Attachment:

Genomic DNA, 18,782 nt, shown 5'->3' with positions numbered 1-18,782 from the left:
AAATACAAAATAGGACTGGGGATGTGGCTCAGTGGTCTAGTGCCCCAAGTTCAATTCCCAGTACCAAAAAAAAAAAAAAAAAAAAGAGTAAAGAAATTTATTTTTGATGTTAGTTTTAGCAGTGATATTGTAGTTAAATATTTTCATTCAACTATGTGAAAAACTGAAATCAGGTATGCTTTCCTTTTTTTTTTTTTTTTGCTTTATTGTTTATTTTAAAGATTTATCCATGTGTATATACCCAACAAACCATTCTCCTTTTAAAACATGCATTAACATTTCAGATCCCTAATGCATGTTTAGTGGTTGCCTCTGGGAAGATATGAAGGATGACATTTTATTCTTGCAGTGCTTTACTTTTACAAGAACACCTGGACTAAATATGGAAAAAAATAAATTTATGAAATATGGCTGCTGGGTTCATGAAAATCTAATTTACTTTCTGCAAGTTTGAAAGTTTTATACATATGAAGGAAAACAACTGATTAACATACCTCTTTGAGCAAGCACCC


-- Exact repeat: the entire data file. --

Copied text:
Genomic DNA, 18,782 nt, shown 5'->3' with positions numbered 1-18,782 from the left:
AAATACAAAATAGGACTGGGGATGTGGCTCAGTGGTCTAGTGCCCCAAGTTCAATTCCCAGTACCAAAAAAAAAAAAAAAAAAAAGAGTAAAGAAATTTATTTTTGATGTTAGTTTTAGCAGTGATATTGTAGTTAAATATTTTCATTCAACTATGTGAAAAACTGAAATCAGGTATGCTTTCCTTTTTTTTTTTTTTTTGCTTTATTGTTTATTTTAAAGATTTATCCATGTGTATATACCCAACAAACCATTCTCCTTTTAAAACATGCATTAACATTTCAGATCCCTAATGCATGTTTAGTGGTTGCCTCTGGGAAGATATGAAGGATGACATTTTATTCTTGCAGTGCTTTACTTTTACAAGAACACCTGGACTAAATATGGAAAAAAATAAATTTATGAAATATGGCTGCTGGGTTCATGAAAATCTAATTTACTTTCTGCAAGTTTGAAAGTTTTATACATATGAAGGAAAACAACTGATTAACATACCTCTTTGAGCAAGCACCC